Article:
Yesterday I had a naturally weepy day. At first I didn’t know why, but I realized it had to do with a dream I’d had about the dead body of someone I knew recently killed in a car accident. One of these days I’m going to post some lighter entries, but yesterday I was feeling in touch with the risk that life is, how it can end at any time, how we live on that edge, how temporary it all is.
In November of last year I had a brain hemorrhage and could have died. Luckily, I didn’t, but lately death has seemed closer. One person’s near-death experience is just that, while another’s edges over into death itself. The distinction seems so tiny and which side we’re on such a matter of chance. And it’s difficult to hold on to valuable perspective that the proximity gives, perhaps because we tend to flee in fear of the unknown.
My friend Don Stap wrote a poem that speaks to this. It was originally published in The Northwest Review Winter 2010. Thanks to the author for permission to post here.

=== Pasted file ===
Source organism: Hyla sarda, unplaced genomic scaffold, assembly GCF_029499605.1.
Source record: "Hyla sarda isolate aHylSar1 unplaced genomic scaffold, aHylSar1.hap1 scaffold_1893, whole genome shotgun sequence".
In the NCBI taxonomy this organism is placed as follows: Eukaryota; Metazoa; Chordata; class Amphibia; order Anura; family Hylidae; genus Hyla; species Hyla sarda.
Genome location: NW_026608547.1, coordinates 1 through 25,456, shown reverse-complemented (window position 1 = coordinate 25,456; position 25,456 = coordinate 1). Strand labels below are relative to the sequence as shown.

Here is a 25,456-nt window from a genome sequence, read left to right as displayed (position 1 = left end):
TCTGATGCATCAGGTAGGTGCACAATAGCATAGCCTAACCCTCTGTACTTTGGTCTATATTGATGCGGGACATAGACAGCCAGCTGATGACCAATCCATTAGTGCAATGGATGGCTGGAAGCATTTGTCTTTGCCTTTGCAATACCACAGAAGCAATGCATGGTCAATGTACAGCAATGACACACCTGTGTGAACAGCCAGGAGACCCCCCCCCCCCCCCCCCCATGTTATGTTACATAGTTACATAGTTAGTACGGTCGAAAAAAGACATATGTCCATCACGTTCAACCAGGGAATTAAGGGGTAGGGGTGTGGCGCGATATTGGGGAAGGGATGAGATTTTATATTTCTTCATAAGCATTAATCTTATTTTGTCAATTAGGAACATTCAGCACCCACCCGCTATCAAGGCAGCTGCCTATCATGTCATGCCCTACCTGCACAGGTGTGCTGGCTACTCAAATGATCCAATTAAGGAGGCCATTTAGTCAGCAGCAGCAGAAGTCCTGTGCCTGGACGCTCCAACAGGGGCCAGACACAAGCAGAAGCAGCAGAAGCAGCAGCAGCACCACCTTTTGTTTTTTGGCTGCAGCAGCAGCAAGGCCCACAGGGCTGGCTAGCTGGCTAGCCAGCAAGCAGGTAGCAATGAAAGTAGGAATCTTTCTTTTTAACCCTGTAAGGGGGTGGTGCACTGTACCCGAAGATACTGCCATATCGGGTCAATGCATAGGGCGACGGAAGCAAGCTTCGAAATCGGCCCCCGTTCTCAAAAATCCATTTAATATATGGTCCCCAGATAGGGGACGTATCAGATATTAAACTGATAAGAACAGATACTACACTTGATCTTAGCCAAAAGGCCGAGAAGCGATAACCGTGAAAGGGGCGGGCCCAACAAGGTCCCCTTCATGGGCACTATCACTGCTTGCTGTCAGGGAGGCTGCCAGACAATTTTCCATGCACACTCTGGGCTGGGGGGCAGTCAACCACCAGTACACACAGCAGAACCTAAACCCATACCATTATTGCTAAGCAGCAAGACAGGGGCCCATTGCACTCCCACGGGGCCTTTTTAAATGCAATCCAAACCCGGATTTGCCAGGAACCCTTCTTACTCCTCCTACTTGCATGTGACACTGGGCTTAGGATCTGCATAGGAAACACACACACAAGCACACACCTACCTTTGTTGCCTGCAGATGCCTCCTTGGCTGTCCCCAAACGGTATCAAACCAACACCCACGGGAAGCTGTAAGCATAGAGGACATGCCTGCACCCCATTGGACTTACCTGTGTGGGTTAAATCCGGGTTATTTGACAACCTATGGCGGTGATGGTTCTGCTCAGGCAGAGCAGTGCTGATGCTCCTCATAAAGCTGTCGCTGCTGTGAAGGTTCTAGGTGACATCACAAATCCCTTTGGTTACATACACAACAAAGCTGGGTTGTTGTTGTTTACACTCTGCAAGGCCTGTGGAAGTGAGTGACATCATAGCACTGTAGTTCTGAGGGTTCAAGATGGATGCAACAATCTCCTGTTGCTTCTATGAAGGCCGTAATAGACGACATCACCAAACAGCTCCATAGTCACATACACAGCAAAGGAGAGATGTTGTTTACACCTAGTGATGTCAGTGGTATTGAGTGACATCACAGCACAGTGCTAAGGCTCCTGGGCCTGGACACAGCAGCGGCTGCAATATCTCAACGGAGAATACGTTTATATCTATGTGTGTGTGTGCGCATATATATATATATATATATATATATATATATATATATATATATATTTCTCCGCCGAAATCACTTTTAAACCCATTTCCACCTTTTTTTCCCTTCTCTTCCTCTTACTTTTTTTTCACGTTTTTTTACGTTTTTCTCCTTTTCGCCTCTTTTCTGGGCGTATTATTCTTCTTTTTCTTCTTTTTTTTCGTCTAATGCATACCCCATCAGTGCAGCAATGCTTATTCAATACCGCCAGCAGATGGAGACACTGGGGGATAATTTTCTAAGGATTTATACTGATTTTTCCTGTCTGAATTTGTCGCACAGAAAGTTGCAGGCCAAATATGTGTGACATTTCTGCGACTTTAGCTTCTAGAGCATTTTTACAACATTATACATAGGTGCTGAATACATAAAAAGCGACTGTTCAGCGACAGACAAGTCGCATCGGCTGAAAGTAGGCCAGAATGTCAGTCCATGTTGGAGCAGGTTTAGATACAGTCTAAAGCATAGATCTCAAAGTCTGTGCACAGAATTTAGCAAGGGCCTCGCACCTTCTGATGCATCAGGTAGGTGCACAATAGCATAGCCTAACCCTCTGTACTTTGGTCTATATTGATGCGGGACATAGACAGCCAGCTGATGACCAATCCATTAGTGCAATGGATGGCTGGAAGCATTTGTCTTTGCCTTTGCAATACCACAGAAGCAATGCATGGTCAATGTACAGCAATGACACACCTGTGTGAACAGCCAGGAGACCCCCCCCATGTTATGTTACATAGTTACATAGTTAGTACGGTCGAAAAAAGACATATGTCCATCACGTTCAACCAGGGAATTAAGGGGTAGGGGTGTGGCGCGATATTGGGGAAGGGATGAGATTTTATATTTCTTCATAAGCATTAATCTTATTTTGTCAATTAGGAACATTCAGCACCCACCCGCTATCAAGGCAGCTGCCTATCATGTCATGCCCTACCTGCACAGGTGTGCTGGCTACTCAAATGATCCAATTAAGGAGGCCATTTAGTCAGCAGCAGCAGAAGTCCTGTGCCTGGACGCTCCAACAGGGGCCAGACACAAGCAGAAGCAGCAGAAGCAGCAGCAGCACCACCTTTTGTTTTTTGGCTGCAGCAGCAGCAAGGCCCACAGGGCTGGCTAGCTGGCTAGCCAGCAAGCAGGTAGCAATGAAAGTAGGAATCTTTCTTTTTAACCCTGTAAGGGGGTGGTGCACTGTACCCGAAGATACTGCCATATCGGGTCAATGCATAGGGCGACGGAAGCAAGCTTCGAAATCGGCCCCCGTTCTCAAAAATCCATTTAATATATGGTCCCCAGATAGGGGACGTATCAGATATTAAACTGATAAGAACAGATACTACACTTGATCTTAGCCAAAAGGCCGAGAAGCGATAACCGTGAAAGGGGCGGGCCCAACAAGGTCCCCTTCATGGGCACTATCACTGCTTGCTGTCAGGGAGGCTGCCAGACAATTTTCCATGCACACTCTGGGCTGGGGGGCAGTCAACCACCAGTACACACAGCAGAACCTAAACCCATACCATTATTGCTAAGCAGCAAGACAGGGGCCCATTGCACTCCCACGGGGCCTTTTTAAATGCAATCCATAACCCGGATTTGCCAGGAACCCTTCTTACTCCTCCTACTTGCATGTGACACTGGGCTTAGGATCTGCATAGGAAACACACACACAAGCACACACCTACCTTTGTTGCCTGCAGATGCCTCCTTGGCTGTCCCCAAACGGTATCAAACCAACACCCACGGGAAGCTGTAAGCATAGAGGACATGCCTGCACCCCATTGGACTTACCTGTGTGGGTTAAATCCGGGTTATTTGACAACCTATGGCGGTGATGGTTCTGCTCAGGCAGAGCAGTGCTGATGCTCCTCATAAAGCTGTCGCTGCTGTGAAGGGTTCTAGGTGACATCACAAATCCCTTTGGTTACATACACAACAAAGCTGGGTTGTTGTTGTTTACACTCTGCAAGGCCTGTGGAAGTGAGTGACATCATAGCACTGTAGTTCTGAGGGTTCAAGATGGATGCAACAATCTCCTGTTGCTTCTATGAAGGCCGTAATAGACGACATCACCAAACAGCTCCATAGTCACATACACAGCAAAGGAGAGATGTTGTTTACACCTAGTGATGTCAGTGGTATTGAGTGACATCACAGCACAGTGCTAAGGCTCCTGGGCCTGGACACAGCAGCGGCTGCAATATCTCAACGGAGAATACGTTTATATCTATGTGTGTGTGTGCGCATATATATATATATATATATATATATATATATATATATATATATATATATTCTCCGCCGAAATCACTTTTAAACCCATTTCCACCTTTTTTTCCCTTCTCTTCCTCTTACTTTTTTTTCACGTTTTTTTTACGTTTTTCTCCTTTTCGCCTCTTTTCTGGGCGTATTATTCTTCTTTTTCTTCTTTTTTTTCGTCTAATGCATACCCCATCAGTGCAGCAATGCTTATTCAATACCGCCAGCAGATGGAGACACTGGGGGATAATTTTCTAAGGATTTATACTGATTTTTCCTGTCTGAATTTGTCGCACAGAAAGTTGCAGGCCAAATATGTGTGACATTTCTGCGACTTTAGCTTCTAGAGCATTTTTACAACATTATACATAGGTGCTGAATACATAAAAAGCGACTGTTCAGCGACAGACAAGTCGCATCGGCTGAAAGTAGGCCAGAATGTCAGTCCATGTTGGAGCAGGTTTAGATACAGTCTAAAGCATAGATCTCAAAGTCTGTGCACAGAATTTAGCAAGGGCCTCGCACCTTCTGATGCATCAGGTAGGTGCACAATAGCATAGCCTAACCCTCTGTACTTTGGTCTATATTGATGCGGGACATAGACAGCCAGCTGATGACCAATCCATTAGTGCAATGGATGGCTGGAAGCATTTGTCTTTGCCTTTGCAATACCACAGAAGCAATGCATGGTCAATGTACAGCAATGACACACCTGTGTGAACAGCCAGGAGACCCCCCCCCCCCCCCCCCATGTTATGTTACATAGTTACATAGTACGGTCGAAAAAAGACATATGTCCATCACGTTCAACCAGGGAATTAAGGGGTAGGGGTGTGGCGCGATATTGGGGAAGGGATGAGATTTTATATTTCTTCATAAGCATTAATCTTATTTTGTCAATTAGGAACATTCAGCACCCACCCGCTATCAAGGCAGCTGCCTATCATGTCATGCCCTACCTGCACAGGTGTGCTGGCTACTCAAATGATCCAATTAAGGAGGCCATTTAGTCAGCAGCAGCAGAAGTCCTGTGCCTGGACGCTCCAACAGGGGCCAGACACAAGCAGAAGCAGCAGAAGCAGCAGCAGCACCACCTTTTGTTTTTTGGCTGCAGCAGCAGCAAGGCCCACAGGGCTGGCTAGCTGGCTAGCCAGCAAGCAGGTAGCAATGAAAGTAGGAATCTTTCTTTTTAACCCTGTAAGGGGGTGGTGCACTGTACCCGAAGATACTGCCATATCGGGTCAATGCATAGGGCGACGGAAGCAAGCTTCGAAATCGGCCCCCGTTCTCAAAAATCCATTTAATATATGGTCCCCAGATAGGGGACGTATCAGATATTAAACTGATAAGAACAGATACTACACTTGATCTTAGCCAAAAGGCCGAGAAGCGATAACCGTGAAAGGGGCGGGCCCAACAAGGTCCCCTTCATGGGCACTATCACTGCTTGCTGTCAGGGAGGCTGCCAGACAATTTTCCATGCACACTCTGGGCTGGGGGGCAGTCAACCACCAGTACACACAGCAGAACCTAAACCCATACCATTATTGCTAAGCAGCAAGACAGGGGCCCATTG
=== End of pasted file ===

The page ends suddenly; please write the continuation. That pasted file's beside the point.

Not easy to not go back, to remain
in the moment of crisis, that clarity:
my crooked smile, my slurred speech.
Not easy. I’m not going back,
I said over and over one day on the porch,
tears and all, and then wrote it
down to read each morning as if
the ineluctable years between long ago
and now were less or more than the two
clocks I keep in my room so
from any angle I can see how many minutes
are mine–as if it matters that sometimes
I turn their small faces to the wall.
And yesterday, when I was away
but had not left it behind,
I sat on the embankment by the water,
a quiet place, mares’ tails in the high blue,
and when I wasn’t looking for anything
there in front of me was a honeybee,
small golden blimp, floating from tickweed
to tickweed, one flower to the next
with no apparent pattern, no method,
and I wondered how,
in the constancy of his randomness,
how did he know where he had been
and where he had yet to go?